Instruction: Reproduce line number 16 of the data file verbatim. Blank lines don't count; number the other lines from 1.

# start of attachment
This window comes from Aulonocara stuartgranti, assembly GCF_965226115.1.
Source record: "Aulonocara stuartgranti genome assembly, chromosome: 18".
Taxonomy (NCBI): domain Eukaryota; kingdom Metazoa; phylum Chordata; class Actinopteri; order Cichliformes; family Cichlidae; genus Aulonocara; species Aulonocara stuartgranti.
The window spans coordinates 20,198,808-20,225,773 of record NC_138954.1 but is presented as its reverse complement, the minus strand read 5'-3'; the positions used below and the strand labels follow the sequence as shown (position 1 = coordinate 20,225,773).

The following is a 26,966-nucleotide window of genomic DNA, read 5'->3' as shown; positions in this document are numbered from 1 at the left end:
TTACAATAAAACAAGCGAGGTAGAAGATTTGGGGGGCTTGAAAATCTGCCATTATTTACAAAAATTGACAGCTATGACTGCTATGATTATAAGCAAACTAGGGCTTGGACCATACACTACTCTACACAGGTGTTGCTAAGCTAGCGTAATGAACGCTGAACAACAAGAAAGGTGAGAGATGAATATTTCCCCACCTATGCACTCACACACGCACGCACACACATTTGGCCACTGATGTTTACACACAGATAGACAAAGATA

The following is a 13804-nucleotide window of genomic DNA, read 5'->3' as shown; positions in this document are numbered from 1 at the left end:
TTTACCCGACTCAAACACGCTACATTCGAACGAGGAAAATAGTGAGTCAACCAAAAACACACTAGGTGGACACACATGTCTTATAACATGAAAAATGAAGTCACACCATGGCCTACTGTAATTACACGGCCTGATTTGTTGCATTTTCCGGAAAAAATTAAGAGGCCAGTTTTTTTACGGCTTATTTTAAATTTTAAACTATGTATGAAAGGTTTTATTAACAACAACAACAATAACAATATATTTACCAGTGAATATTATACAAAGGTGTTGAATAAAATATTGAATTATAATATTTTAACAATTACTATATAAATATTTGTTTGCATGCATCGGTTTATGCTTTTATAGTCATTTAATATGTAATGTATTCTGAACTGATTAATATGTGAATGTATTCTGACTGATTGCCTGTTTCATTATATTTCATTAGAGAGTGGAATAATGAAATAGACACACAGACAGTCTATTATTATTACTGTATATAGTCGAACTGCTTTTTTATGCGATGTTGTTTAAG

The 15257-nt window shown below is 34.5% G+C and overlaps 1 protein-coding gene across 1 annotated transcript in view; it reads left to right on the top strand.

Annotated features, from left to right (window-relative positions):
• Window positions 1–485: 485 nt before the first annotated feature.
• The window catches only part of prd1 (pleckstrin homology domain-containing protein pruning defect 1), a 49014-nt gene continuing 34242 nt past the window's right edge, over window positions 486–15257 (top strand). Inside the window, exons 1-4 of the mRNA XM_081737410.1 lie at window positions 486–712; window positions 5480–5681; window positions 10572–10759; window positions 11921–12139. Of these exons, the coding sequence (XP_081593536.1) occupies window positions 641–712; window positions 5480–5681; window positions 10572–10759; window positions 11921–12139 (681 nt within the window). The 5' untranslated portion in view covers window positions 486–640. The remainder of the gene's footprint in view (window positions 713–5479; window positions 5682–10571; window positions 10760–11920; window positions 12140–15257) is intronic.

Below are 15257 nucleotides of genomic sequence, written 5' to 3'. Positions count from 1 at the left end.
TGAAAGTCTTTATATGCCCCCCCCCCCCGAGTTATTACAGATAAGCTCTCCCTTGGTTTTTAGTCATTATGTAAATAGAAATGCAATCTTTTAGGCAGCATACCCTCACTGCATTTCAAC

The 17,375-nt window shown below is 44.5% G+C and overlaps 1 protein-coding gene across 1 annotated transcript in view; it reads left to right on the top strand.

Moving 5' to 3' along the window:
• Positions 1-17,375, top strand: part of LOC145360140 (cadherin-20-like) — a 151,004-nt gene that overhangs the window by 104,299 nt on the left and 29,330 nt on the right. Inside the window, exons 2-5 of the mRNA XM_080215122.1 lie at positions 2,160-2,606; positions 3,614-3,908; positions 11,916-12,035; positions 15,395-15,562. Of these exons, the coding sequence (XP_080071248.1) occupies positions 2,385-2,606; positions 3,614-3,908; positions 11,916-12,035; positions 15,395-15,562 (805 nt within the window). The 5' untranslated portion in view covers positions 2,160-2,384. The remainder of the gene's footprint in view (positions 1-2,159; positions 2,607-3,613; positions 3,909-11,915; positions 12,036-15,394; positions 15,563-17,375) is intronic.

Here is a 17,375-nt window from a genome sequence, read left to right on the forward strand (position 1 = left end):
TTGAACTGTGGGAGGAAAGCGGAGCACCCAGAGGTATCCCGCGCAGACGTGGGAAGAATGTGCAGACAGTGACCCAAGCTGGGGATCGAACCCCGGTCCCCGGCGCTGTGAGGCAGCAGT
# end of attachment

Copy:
Moving 5' to 3' along the window: